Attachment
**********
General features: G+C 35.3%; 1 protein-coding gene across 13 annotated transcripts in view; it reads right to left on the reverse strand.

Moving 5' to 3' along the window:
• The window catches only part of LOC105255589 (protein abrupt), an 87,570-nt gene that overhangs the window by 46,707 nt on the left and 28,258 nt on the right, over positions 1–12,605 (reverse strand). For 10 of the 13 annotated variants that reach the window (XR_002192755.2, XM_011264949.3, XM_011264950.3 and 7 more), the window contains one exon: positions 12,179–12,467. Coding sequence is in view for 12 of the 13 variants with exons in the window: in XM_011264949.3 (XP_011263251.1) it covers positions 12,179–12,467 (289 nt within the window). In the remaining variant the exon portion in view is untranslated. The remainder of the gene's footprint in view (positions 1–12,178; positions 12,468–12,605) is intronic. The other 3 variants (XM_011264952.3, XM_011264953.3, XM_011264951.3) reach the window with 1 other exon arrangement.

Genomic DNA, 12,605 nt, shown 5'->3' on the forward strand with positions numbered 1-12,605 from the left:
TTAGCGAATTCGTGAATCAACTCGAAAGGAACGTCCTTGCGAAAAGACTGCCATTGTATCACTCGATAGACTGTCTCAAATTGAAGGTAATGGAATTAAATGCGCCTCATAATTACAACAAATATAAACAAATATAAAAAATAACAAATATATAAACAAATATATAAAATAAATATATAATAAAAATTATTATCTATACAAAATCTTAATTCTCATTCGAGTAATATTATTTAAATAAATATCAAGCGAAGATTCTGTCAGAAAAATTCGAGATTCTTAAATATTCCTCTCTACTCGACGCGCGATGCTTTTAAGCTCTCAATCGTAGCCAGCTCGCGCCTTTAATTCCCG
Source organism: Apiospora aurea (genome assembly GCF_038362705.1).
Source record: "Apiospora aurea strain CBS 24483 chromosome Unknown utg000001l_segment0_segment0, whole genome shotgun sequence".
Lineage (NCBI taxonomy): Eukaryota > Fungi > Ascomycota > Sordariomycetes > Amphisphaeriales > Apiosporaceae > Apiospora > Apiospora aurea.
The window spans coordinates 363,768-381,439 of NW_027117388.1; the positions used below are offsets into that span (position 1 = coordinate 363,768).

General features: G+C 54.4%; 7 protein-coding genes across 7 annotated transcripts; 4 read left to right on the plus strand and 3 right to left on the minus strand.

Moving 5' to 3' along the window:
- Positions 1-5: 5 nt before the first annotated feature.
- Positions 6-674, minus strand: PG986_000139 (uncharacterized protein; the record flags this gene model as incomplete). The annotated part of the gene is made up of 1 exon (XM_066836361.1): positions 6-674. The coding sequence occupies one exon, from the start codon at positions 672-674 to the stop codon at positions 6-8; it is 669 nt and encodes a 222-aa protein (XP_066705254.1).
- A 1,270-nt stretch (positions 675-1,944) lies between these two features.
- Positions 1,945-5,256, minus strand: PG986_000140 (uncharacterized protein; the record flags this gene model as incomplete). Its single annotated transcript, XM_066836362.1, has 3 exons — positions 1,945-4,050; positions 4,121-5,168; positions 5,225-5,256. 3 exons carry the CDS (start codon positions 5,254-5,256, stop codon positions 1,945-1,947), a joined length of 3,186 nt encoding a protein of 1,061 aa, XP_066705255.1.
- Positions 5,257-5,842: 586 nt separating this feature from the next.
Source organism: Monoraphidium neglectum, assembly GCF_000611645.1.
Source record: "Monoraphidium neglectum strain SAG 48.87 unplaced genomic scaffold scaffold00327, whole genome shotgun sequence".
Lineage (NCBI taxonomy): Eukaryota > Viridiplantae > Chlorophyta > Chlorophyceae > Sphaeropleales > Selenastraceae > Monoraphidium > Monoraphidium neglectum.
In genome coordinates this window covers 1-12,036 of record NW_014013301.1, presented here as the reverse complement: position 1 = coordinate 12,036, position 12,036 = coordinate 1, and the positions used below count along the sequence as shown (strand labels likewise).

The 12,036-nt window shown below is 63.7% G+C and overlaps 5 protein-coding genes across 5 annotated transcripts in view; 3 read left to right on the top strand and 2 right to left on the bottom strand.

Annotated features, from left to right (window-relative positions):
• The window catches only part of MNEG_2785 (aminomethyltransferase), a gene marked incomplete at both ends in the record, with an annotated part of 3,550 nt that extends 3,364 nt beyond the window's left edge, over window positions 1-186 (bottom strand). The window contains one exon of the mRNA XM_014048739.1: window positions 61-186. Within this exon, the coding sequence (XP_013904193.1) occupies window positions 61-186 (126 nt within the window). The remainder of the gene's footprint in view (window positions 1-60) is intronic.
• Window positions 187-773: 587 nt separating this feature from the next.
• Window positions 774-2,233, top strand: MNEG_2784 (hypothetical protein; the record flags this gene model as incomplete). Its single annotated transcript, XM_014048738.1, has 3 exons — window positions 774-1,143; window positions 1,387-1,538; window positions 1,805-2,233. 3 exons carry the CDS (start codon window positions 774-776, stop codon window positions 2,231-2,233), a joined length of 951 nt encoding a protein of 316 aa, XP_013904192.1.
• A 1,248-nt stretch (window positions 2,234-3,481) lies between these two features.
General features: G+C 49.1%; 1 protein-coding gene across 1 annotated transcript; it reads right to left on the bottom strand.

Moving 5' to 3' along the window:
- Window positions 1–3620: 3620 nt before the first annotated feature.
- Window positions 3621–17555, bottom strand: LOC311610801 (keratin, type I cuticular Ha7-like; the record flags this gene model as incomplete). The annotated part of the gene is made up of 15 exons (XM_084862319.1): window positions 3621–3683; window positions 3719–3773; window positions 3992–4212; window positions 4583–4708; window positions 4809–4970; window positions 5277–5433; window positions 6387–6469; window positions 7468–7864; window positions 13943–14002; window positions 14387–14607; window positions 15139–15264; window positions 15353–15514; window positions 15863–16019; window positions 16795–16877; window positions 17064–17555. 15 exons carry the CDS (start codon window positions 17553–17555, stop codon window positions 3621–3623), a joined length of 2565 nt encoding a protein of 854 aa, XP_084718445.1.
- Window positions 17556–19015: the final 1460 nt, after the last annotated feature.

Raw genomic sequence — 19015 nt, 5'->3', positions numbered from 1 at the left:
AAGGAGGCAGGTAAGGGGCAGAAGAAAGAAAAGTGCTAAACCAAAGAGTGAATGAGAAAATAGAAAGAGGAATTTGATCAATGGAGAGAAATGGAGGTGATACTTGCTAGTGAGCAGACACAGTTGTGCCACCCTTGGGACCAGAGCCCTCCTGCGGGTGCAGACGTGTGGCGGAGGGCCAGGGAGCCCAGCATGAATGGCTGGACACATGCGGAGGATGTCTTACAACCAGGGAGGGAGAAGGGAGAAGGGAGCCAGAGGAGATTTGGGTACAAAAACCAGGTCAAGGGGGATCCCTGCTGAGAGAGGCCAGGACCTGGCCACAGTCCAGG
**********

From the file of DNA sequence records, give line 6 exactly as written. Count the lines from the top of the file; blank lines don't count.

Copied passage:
Source organism: Apiospora aurea (genome assembly GCF_038362705.1).